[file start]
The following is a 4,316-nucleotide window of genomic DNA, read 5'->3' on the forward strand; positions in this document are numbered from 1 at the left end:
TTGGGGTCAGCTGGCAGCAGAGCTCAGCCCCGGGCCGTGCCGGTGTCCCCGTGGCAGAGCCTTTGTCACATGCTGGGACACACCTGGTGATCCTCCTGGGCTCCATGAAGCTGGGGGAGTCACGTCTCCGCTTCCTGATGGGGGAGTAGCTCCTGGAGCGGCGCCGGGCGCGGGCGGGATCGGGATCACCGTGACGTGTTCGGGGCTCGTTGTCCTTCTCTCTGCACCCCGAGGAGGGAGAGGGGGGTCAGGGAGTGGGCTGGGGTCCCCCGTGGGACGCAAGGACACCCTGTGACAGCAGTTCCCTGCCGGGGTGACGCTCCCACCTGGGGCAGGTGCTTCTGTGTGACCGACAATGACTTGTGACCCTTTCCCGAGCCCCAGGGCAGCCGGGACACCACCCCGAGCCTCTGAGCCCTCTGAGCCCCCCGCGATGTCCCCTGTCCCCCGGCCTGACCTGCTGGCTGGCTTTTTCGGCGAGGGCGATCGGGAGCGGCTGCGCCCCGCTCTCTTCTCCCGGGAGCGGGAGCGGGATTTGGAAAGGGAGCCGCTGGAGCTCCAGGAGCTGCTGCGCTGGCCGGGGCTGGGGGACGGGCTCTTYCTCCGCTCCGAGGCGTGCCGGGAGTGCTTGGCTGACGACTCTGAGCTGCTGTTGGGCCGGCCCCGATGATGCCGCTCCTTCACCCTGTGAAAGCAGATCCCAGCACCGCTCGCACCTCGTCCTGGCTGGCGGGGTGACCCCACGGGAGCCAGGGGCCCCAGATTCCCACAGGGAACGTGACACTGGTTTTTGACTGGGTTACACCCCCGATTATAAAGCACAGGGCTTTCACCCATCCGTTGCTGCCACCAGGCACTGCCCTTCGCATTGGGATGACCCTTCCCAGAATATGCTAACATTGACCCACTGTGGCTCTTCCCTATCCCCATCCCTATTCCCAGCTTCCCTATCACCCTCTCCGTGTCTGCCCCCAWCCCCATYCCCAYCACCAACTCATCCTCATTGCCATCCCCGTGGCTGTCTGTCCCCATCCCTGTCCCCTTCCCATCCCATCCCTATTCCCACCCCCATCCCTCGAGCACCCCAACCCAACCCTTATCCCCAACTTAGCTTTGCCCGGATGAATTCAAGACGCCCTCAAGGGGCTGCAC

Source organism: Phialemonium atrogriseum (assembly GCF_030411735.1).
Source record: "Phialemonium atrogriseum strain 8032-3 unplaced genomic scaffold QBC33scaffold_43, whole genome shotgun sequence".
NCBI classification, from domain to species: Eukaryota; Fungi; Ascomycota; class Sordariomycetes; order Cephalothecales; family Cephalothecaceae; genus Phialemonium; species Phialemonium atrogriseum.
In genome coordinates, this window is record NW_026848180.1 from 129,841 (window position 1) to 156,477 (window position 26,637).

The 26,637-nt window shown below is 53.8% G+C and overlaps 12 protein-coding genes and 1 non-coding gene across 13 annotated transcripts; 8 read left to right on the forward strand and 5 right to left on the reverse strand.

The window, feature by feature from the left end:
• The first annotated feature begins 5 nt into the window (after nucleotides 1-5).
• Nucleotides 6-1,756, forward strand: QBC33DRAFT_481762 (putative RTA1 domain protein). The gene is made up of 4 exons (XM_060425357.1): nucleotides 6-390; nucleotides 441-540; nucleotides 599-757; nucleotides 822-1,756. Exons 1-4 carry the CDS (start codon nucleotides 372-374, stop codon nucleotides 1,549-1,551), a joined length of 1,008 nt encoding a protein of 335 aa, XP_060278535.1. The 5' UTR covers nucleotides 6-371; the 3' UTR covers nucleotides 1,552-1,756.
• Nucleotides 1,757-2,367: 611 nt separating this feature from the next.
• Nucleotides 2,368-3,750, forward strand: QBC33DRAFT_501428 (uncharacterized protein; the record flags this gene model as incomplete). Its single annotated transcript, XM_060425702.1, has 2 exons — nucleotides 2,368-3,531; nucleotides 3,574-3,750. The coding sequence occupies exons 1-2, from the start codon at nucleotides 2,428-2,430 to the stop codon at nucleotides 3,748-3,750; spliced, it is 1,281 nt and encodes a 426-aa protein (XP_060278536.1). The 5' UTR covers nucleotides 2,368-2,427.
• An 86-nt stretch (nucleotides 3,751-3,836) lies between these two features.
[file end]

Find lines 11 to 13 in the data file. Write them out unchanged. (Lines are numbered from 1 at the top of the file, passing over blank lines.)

• Nucleotides 1,757-2,367: 611 nt separating this feature from the next.
• Nucleotides 2,368-3,750, forward strand: QBC33DRAFT_501428 (uncharacterized protein; the record flags this gene model as incomplete). Its single annotated transcript, XM_060425702.1, has 2 exons — nucleotides 2,368-3,531; nucleotides 3,574-3,750. The coding sequence occupies exons 1-2, from the start codon at nucleotides 2,428-2,430 to the stop codon at nucleotides 3,748-3,750; spliced, it is 1,281 nt and encodes a 426-aa protein (XP_060278536.1). The 5' UTR covers nucleotides 2,368-2,427.
• An 86-nt stretch (nucleotides 3,751-3,836) lies between these two features.